New scientific research published Wednesday shows the waters in the North Barents Sea are warming at a rate that is much more rapid than most climate models have predicted, with worrying implications about feedback loops for the larger Arctic region and far beyond.
Extending between the north coast of Norway and Russia in the eastern Arctic Ocean, the North Barents Sea has been warming at a rate nearly seven times that of the global average, the study shows. The researchers used temperature data over four decades to determine that the trends in the region—the "fastest warming place known on Earth"—should be seen as an "early warning" of what could happen elsewhere.
"We expected to see strong warming, but not on the scale we found."
Published in Scientific Reports, the new findings offer further confirmation that feedback loops in the Arctic are taking hold but could be doing so at a faster rate than previously understood.
"The warming pattern is primarily consistent with reductions in sea ice cover and confirms the general spatial and temporal patterns represented by reanalyses," states the abstract of the study. "However, our findings suggest even a stronger rate of warming and [sea ice concentration (SIC) and sea surface temperature (SST)] relation than was known in this region until now."
Researchers behind the study, reports High North News, warn the increased warming is likely to fuel "increases in extreme weather in North America, Europe and Asia." The scientists say the Barents sea region offers a window into how warming is already impacting the Arctic more broadly and what more rapid warming could look like elsewhere in the future.
"We expected to see strong warming, but not on the scale we found," Ketil Isaksen, a senior researcher at the Norwegian Meteorological Institute who led the study, told the Guardian. "We were all surprised. From what we know from all other observation points on the globe, these are the highest warming rates we have observed so far."
"The broader message is that the feedback of melting sea ice is even higher than previously shown," he said. "This is an early warning for what's happening in the rest of the Arctic if this melting continues, and what is most likely to happen in the next decades."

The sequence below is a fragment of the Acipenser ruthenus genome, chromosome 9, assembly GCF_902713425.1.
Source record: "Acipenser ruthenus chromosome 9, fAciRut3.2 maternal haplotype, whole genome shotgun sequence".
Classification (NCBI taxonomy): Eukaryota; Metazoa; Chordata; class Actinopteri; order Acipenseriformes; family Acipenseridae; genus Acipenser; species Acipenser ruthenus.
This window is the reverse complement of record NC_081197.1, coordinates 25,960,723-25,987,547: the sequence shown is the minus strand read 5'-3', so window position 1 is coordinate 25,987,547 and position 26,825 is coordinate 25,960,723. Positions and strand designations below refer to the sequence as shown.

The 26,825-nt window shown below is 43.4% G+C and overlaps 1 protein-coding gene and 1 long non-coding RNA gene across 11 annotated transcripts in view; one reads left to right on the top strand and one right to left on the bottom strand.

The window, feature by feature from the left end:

Bill Mcguire, emeritus professor of geophysical and climate hazards at University of College London, said the findings were among the most dire he's ever seen.
While land-surface temperatures are rising and oceans warming across the globe, Isaksen said his team's research helps show that "what’s happening in the far north is off the scale.”
As the Guardian reports:
It was already known that the climate crisis was driving heating across the Arctic three times faster than the global average, but the new research shows the situation is even more extreme in places.
Sea ice is good at reflecting sunlight but is melting away. This allows the darker ocean below to absorb more energy. Losing sea ice also means it no longer restricts the ability of warmer sea waters to heat up the Arctic air. The more ice is lost, the more heat accumulates, forming a feedback loop.
According to Dr. Ruth Mottram, a climate scientist at the Danish Meteorological Institute who was not part of the research team, "This study shows that even the best possible models have been underestimating the rate of warming in the Barents Sea."
"We seem to be seeing it shifting to a new regime, as it becomes less like the Arctic and more like the North Atlantic," she told the Guardian. "It's really on the edge right now and it seems unlikely that sea ice will persist in this region for much longer."
This content originally appeared on Common Dreams - Breaking News & Views for the Progressive Community and was authored by Jon Queally.